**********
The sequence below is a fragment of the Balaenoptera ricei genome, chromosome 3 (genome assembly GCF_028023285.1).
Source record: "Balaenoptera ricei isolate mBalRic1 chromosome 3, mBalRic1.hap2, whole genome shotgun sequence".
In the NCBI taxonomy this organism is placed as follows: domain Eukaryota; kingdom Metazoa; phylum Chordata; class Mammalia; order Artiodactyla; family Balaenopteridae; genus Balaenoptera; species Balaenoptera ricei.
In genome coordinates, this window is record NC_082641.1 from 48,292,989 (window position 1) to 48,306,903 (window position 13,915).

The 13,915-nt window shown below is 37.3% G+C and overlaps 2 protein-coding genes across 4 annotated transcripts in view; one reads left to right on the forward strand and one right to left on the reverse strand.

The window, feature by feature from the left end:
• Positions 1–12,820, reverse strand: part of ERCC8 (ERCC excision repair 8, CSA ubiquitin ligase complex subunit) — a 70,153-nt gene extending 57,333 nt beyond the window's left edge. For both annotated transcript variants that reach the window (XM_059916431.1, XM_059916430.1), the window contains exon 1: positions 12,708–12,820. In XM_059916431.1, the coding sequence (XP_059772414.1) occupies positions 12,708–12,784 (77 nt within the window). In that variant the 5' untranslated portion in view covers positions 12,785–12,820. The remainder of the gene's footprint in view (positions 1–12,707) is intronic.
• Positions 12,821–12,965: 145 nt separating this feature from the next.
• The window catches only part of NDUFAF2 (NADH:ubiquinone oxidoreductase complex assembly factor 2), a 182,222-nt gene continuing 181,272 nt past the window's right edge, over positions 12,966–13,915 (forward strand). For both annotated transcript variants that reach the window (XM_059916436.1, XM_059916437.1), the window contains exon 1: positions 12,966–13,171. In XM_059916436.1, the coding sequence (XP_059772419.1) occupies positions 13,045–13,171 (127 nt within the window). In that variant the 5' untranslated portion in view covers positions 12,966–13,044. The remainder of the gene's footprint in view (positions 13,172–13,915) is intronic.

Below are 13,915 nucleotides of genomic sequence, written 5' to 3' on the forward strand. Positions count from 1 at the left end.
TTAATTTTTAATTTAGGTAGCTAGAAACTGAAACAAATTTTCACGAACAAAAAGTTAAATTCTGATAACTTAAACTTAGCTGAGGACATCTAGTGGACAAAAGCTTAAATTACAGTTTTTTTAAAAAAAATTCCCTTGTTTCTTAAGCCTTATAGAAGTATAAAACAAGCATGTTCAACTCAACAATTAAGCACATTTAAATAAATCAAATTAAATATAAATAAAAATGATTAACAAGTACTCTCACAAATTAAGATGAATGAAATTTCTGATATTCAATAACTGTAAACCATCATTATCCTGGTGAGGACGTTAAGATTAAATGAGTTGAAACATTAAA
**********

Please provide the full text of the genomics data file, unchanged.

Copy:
The sequence below is a fragment of the Balaenoptera ricei genome, chromosome 3 (genome assembly GCF_028023285.1).
Source record: "Balaenoptera ricei isolate mBalRic1 chromosome 3, mBalRic1.hap2, whole genome shotgun sequence".
In the NCBI taxonomy this organism is placed as follows: domain Eukaryota; kingdom Metazoa; phylum Chordata; class Mammalia; order Artiodactyla; family Balaenopteridae; genus Balaenoptera; species Balaenoptera ricei.
In genome coordinates, this window is record NC_082641.1 from 48,292,989 (window position 1) to 48,306,903 (window position 13,915).

The 13,915-nt window shown below is 37.3% G+C and overlaps 2 protein-coding genes across 4 annotated transcripts in view; one reads left to right on the forward strand and one right to left on the reverse strand.

The window, feature by feature from the left end:
• Positions 1–12,820, reverse strand: part of ERCC8 (ERCC excision repair 8, CSA ubiquitin ligase complex subunit) — a 70,153-nt gene extending 57,333 nt beyond the window's left edge. For both annotated transcript variants that reach the window (XM_059916431.1, XM_059916430.1), the window contains exon 1: positions 12,708–12,820. In XM_059916431.1, the coding sequence (XP_059772414.1) occupies positions 12,708–12,784 (77 nt within the window). In that variant the 5' untranslated portion in view covers positions 12,785–12,820. The remainder of the gene's footprint in view (positions 1–12,707) is intronic.
• Positions 12,821–12,965: 145 nt separating this feature from the next.
• The window catches only part of NDUFAF2 (NADH:ubiquinone oxidoreductase complex assembly factor 2), a 182,222-nt gene continuing 181,272 nt past the window's right edge, over positions 12,966–13,915 (forward strand). For both annotated transcript variants that reach the window (XM_059916436.1, XM_059916437.1), the window contains exon 1: positions 12,966–13,171. In XM_059916436.1, the coding sequence (XP_059772419.1) occupies positions 13,045–13,171 (127 nt within the window). In that variant the 5' untranslated portion in view covers positions 12,966–13,044. The remainder of the gene's footprint in view (positions 13,172–13,915) is intronic.

Below are 13,915 nucleotides of genomic sequence, written 5' to 3' on the forward strand. Positions count from 1 at the left end.
TTAATTTTTAATTTAGGTAGCTAGAAACTGAAACAAATTTTCACGAACAAAAAGTTAAATTCTGATAACTTAAACTTAGCTGAGGACATCTAGTGGACAAAAGCTTAAATTACAGTTTTTTTAAAAAAAATTCCCTTGTTTCTTAAGCCTTATAGAAGTATAAAACAAGCATGTTCAACTCAACAATTAAGCACATTTAAATAAATCAAATTAAATATAAATAAAAATGATTAACAAGTACTCTCACAAATTAAGATGAATGAAATTTCTGATATTCAATAACTGTAAACCATCATTATCCTGGTGAGGACGTTAAGATTAAATGAGTTGAAACATTAAA